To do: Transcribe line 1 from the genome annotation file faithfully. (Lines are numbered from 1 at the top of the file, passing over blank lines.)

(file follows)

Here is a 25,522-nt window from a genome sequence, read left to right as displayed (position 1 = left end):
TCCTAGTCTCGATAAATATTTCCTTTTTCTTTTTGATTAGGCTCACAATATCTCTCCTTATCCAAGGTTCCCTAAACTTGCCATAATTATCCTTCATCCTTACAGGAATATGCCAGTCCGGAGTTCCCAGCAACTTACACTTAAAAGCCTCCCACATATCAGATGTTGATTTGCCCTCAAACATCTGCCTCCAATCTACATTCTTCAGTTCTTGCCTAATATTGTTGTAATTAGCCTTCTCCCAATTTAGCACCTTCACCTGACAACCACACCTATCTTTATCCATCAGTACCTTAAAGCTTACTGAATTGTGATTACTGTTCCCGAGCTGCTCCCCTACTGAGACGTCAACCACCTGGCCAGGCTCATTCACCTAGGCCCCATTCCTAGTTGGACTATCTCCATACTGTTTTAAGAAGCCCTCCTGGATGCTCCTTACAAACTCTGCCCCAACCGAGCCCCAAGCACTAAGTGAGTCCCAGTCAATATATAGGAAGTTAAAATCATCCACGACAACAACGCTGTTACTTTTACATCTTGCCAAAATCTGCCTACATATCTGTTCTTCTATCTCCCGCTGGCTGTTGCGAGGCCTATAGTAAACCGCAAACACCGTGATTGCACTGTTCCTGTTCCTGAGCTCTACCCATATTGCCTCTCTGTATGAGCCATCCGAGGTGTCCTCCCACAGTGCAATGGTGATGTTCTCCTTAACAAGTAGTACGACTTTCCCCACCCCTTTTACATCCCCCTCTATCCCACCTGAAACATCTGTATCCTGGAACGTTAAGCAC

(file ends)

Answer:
Here is a 25,522-nt window from a genome sequence, read left to right as displayed (position 1 = left end):